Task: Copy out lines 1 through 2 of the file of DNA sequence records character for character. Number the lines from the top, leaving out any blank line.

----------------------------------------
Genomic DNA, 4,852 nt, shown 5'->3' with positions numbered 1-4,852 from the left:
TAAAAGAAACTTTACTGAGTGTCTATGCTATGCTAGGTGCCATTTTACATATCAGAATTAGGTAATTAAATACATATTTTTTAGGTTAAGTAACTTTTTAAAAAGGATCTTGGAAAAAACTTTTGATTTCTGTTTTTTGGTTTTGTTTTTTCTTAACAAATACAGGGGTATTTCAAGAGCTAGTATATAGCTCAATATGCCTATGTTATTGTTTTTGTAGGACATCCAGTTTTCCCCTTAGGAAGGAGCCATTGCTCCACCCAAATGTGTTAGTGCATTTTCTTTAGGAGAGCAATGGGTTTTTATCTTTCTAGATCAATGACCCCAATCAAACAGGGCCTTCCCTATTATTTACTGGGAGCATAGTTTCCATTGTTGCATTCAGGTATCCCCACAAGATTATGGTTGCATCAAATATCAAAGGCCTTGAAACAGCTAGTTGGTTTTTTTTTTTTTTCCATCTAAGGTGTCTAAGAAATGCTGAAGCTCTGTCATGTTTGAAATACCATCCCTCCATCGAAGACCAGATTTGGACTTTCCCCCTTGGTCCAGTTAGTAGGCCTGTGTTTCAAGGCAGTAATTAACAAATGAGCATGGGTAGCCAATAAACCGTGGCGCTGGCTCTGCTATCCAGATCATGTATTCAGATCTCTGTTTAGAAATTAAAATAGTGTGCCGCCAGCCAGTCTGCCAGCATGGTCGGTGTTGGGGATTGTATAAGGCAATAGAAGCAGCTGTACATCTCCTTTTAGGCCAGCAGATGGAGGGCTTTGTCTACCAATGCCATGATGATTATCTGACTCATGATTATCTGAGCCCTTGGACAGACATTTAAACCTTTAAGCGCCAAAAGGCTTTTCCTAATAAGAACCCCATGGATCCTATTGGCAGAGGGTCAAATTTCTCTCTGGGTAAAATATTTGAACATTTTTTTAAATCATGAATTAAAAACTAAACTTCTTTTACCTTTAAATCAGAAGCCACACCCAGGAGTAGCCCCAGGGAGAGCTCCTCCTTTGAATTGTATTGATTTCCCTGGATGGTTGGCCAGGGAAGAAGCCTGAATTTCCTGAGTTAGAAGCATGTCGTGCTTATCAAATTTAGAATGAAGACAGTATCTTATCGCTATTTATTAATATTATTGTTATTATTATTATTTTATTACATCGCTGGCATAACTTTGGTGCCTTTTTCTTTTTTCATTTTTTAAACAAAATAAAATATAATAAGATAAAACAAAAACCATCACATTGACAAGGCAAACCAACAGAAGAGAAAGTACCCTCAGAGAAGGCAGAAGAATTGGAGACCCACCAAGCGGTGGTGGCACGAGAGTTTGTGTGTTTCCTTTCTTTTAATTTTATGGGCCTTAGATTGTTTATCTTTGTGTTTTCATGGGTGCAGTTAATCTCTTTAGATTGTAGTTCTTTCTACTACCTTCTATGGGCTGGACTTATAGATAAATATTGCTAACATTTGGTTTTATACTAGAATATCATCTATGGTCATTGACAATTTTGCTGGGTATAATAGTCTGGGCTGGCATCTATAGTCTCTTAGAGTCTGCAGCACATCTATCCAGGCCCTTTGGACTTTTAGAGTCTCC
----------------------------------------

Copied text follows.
Genomic DNA, 4,852 nt, shown 5'->3' with positions numbered 1-4,852 from the left:
TAAAAGAAACTTTACTGAGTGTCTATGCTATGCTAGGTGCCATTTTACATATCAGAATTAGGTAATTAAATACATATTTTTTAGGTTAAGTAACTTTTTAAAAAGGATCTTGGAAAAAACTTTTGATTTCTGTTTTTTGGTTTTGTTTTTTCTTAACAAATACAGGGGTATTTCAAGAGCTAGTATATAGCTCAATATGCCTATGTTATTGTTTTTGTAGGACATCCAGTTTTCCCCTTAGGAAGGAGCCATTGCTCCACCCAAATGTGTTAGTGCATTTTCTTTAGGAGAGCAATGGGTTTTTATCTTTCTAGATCAATGACCCCAATCAAACAGGGCCTTCCCTATTATTTACTGGGAGCATAGTTTCCATTGTTGCATTCAGGTATCCCCACAAGATTATGGTTGCATCAAATATCAAAGGCCTTGAAACAGCTAGTTGGTTTTTTTTTTTTTTCCATCTAAGGTGTCTAAGAAATGCTGAAGCTCTGTCATGTTTGAAATACCATCCCTCCATCGAAGACCAGATTTGGACTTTCCCCCTTGGTCCAGTTAGTAGGCCTGTGTTTCAAGGCAGTAATTAACAAATGAGCATGGGTAGCCAATAAACCGTGGCGCTGGCTCTGCTATCCAGATCATGTATTCAGATCTCTGTTTAGAAATTAAAATAGTGTGCCGCCAGCCAGTCTGCCAGCATGGTCGGTGTTGGGGATTGTATAAGGCAATAGAAGCAGCTGTACATCTCCTTTTAGGCCAGCAGATGGAGGGCTTTGTCTACCAATGCCATGATGATTATCTGACTCATGATTATCTGAGCCCTTGGACAGACATTTAAACCTTTAAGCGCCAAAAGGCTTTTCCTAATAAGAACCCCATGGATCCTATTGGCAGAGGGTCAAATTTCTCTCTGGGTAAAATATTTGAACATTTTTTTAAATCATGAATTAAAAACTAAACTTCTTTTACCTTTAAATCAGAAGCCACACCCAGGAGTAGCCCCAGGGAGAGCTCCTCCTTTGAATTGTATTGATTTCCCTGGATGGTTGGCCAGGGAAGAAGCCTGAATTTCCTGAGTTAGAAGCATGTCGTGCTTATCAAATTTAGAATGAAGACAGTATCTTATCGCTATTTATTAATATTATTGTTATTATTATTATTTTATTACATCGCTGGCATAACTTTGGTGCCTTTTTCTTTTTTCATTTTTTAAACAAAATAAAATATAATAAGATAAAACAAAAACCATCACATTGACAAGGCAAACCAACAGAAGAGAAAGTACCCTCAGAGAAGGCAGAAGAATTGGAGACCCACCAAGCGGTGGTGGCACGAGAGTTTGTGTGTTTCCTTTCTTTTAATTTTATGGGCCTTAGATTGTTTATCTTTGTGTTTTCATGGGTGCAGTTAATCTCTTTAGATTGTAGTTCTTTCTACTACCTTCTATGGGCTGGACTTATAGATAAATATTGCTAACATTTGGTTTTATACTAGAATATCATCTATGGTCATTGACAATTTTGCTGGGTATAATAGTCTGGGCTGGCATCTATAGTCTCTTAGAGTCTGCAGCACATCTATCCAGGCCCTTTGGACTTTTAGAGTCTCC